"Peace I leave with you; my peace I give unto you: not as the world giveth, give I unto you."

Koestenberger argues that this was likely to contrast the "Heavenly peace" of Jesus with attempts at worldly peace at the time such as the Pax Romana instituted by Emperor Augustus.[15] The use of the word peace (eirene in Greek) is rare in John's Gospel, and apart from one other case in the Farewell Discourse (16:33), it is only used by the resurrected Jesus in John 20:19–26.[16]

Part 2: I am the vine, you the branches

Main article: The Vine

Christ the True Vine, 16th century Greek icon

This part is a meditation on Jesus as the source of life for the community and builds on the pattern of discipleship in the gospels.[4][5]

In the beginning Jesus states: "I am the true vine", leading to the use of the term The Vine to refer to this teaching.[4] The disciples are then referred to as the branches that depend on the vine:

"I am the vine, ye are the branches: He that abideth in me, and I in him, the same beareth much fruit: for apart from me ye can do nothing." – John 15:5

The passages in John 15:9–10 then draw parallels between the relationship between Jesus and the disciples with that of The Father and Jesus:[5]

"as the Father hath loved me, I also have loved you"
"keep my commandments ... as I have kept my Father's commandments".

Later in the discourse, this pattern is repeated in John 17:18 in which Jesus "sends the disciples to the world", just as the Father had sent him to the world.[13]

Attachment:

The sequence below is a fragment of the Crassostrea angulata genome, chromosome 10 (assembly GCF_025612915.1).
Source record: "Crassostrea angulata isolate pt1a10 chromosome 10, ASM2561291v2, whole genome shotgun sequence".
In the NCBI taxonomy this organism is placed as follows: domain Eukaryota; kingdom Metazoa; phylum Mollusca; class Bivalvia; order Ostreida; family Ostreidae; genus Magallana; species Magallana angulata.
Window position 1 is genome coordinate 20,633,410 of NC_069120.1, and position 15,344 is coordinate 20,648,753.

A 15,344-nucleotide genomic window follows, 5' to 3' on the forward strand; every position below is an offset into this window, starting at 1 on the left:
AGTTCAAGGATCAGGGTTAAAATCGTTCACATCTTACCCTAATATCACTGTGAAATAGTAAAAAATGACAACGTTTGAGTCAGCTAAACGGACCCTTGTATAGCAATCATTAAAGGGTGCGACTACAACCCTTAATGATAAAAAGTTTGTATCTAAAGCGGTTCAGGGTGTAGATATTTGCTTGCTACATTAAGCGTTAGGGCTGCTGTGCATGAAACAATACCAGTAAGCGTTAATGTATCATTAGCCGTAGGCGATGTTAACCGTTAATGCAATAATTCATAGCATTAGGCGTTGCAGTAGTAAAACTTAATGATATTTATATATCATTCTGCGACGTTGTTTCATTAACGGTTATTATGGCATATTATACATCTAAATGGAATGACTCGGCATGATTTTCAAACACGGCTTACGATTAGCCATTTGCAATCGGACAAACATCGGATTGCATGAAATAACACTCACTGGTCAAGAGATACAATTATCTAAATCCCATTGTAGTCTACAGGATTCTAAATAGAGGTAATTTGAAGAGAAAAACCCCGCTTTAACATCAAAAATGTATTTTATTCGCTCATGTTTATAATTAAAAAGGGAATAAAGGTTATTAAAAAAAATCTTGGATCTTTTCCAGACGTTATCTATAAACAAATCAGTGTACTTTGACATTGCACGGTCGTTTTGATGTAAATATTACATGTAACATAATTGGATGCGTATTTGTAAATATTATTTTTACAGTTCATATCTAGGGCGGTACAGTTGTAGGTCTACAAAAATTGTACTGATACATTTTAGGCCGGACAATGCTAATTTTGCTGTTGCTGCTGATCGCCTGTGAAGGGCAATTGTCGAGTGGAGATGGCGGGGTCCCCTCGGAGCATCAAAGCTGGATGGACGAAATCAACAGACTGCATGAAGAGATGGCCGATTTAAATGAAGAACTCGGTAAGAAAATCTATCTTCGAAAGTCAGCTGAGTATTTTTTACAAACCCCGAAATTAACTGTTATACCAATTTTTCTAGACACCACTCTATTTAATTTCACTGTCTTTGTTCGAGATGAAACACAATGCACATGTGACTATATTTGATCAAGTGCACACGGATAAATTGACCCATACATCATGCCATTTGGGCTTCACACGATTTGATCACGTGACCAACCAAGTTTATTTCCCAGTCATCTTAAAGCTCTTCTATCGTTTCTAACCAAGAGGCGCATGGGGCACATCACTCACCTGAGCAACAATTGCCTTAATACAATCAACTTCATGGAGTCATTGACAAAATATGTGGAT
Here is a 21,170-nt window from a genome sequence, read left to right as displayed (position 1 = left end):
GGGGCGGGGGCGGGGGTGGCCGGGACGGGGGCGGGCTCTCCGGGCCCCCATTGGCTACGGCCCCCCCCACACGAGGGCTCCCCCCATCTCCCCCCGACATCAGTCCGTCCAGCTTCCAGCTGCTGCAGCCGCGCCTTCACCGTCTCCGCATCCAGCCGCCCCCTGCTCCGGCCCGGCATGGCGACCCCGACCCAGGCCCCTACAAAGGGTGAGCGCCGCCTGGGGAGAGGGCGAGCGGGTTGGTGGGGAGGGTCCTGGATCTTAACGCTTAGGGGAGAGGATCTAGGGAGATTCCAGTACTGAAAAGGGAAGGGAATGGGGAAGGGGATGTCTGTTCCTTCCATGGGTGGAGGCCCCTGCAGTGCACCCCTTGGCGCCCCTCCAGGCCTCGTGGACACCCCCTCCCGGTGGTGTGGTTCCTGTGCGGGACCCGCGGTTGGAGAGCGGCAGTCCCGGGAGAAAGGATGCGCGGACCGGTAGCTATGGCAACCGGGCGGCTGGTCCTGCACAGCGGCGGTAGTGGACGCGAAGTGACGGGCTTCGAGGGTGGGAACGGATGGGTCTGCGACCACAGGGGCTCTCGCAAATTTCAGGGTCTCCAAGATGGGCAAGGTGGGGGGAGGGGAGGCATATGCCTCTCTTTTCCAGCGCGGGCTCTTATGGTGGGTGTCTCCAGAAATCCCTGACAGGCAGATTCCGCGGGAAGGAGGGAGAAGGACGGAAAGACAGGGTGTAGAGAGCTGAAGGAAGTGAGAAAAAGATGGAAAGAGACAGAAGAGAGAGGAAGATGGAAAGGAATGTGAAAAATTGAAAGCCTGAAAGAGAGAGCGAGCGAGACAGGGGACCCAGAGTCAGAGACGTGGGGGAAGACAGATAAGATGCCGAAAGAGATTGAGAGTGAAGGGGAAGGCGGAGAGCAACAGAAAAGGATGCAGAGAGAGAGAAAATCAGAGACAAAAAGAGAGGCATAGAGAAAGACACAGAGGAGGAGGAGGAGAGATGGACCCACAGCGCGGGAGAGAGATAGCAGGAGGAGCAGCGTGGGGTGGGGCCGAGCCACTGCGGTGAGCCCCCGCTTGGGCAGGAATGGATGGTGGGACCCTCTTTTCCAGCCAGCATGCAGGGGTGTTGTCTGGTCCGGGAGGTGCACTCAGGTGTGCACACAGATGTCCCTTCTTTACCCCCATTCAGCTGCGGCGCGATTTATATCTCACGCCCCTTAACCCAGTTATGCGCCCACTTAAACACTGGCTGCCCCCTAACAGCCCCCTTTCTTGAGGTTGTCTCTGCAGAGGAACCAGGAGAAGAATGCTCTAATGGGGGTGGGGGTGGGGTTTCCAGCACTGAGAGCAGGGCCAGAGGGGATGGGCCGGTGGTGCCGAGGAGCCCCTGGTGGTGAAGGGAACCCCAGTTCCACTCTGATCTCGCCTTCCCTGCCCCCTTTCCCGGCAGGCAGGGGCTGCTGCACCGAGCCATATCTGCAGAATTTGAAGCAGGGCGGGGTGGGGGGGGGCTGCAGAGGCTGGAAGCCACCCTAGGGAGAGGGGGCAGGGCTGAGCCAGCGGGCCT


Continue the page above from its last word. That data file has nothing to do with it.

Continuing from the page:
This pattern of discipleship reemphasizes the Good Shepherd teachings in John 10:1–21 in which one "lays down his life" in obedience.[5][17]

And Jesus now refers to his disciples as friends:

"Ye are my friends, if ye do the things which I command you." – John 15:14

This component of the discourse again ends in 15:17 by reiterating the importance of love: "These things I command you, that ye may love one another."[4]

Part 3: If the world hates you

Stained glass window with a quote from the Farewell Discourse: "In the world ye shall have tribulation."

In John 15:18–16:33 Jesus prepares his disciples for conflict and hatred by the world, reminding them he had also faced adversity:[1]

"If the world hates you, you know that it had hated me before [it hated] you." ... "They hated me without a cause."

Warning the disciples of coming persecutions he says:[1]

"If they persecuted me, they will also persecute you"